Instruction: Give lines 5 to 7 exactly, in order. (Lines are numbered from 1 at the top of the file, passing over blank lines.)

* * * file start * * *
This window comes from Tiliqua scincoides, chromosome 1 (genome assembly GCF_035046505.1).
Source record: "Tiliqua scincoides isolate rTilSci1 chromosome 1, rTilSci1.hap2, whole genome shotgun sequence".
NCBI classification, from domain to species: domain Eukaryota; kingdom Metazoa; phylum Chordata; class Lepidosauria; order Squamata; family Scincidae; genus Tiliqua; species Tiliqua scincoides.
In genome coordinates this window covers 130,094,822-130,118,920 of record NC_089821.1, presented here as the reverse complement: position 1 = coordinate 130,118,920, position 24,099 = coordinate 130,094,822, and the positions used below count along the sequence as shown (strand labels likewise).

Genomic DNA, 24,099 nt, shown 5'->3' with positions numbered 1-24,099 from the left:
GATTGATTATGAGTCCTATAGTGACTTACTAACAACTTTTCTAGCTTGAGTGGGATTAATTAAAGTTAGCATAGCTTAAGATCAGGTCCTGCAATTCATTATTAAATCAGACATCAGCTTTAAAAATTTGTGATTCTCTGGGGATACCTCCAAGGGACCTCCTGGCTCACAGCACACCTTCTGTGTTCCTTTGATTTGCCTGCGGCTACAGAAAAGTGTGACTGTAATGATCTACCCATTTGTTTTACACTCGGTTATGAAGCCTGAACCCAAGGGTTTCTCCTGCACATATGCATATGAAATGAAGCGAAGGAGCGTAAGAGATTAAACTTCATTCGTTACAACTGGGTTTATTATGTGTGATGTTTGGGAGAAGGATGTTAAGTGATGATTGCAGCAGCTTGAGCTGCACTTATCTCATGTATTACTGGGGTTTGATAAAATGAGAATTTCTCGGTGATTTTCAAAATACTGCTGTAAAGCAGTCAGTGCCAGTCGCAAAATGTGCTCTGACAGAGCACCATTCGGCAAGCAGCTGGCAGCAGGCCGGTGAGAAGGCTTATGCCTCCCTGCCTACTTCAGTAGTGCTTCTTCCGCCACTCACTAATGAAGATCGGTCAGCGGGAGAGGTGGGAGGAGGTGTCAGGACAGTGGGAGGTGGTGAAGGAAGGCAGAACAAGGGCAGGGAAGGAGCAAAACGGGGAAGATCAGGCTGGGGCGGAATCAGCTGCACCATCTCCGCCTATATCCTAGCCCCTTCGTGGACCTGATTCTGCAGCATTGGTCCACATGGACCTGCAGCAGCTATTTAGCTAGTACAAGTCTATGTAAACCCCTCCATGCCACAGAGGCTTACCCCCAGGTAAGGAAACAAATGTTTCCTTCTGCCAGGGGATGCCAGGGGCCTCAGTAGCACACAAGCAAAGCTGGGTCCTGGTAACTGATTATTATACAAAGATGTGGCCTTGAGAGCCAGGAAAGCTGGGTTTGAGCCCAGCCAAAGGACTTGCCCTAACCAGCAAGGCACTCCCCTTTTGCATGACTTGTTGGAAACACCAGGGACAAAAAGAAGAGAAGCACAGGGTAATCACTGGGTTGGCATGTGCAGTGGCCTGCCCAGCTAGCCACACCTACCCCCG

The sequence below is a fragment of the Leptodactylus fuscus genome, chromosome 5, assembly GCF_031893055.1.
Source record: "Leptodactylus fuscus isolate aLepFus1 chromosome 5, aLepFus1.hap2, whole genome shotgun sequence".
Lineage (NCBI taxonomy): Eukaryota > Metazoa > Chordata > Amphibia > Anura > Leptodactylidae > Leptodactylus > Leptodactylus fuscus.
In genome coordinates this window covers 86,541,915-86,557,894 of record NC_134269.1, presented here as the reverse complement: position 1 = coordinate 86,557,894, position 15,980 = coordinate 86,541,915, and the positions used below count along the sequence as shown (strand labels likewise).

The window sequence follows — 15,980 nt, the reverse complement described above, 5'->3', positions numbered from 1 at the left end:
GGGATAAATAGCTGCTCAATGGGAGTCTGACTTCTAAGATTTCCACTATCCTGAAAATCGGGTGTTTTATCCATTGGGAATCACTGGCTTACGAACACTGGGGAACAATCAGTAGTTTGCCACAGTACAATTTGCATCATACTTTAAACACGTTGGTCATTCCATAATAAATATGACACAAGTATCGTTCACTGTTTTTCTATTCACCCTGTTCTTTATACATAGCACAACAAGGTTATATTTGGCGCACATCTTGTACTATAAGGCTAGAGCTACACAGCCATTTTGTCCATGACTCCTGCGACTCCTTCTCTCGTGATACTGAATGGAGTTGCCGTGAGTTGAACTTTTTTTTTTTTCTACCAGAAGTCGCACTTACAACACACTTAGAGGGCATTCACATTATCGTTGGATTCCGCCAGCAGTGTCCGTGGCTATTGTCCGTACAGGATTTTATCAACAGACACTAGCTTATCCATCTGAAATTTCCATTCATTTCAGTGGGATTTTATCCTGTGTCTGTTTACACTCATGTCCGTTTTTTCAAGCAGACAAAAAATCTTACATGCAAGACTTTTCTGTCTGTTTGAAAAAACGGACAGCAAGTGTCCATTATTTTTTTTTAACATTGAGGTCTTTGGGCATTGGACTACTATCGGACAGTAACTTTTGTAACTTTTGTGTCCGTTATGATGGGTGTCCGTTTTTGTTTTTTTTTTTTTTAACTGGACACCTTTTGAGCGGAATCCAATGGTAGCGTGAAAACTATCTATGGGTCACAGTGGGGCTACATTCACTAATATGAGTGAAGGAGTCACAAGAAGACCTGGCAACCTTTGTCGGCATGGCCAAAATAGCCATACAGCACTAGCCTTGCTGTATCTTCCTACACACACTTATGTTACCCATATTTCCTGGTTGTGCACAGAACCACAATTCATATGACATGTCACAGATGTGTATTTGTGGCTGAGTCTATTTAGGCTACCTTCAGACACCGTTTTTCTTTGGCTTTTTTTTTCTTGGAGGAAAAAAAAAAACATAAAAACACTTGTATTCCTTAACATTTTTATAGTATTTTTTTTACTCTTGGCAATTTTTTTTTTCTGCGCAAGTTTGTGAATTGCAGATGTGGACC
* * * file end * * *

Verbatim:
Genomic DNA, 24,099 nt, shown 5'->3' with positions numbered 1-24,099 from the left:
GATTGATTATGAGTCCTATAGTGACTTACTAACAACTTTTCTAGCTTGAGTGGGATTAATTAAAGTTAGCATAGCTTAAGATCAGGTCCTGCAATTCATTATTAAATCAGACATCAGCTTTAAAAATTTGTGATTCTCTGGGGATACCTCCAAGGGACCTCCTGGCTCACAGCACACCTTCTGTGTTCCTTTGATTTGCCTGCGGCTACAGAAAAGTGTGACTGTAATGATCTACCCATTTGTTTTACACTCGGTTATGAAGCCTGAACCCAAGGGTTTCTCCTGCACATATGCATATGAAATGAAGCGAAGGAGCGTAAGAGATTAAACTTCATTCGTTACAACTGGGTTTATTATGTGTGATGTTTGGGAGAAGGATGTTAAGTGATGATTGCAGCAGCTTGAGCTGCACTTATCTCATGTATTACTGGGGTTTGATAAAATGAGAATTTCTCGGTGATTTTCAAAATACTGCTGTAAAGCAGTCAGTGCCAGTCGCAAAATGTGCTCTGACAGAGCACCATTCGGCAAGCAGCTGGCAGCAGGCCGGTGAGAAGGCTTATGCCTCCCTGCCTACTTCAGTAGTGCTTCTTCCGCCACTCACTAATGAAGATCGGTCAGCGGGAGAGGTGGGAGGAGGTGTCAGGACAGTGGGAGGTGGTGAAGGAAGGCAGAACAAGGGCAGGGAAGGAGCAAAACGGGGAAGATCAGGCTGGGGCGGAATCAGCTGCACCATCTCCGCCTATATCCTAGCCCCTTCGTGGACCTGATTCTGCAGCATTGGTCCACATGGACCTGCAGCAGCTATTTAGCTAGTACAAGTCTATGTAAACCCCTCCATGCCACAGAGGCTTACCCCCAGGTAAGGAAACAAATGTTTCCTTCTGCCAGGGGATGCCAGGGGCCTCAGTAGCACACAAGCAAAGCTGGGTCCTGGTAACTGATTATTATACAAAGATGTGGCCTTGAGAGCCAGGAAAGCTGGGTTTGAGCCCAGCCAAAGGACTTGCCCTAACCAGCAAGGCACTCCCCTTTTGCATGACTTGTTGGAAACACCAGGGACAAAAAGAAGAGAAGCACAGGGTAATCACTGGGTTGGCATGTGCAGTGGCCTGCCCAGCTAGCCACACCTACCCCCG

The sequence below is a fragment of the Leptodactylus fuscus genome, chromosome 5, assembly GCF_031893055.1.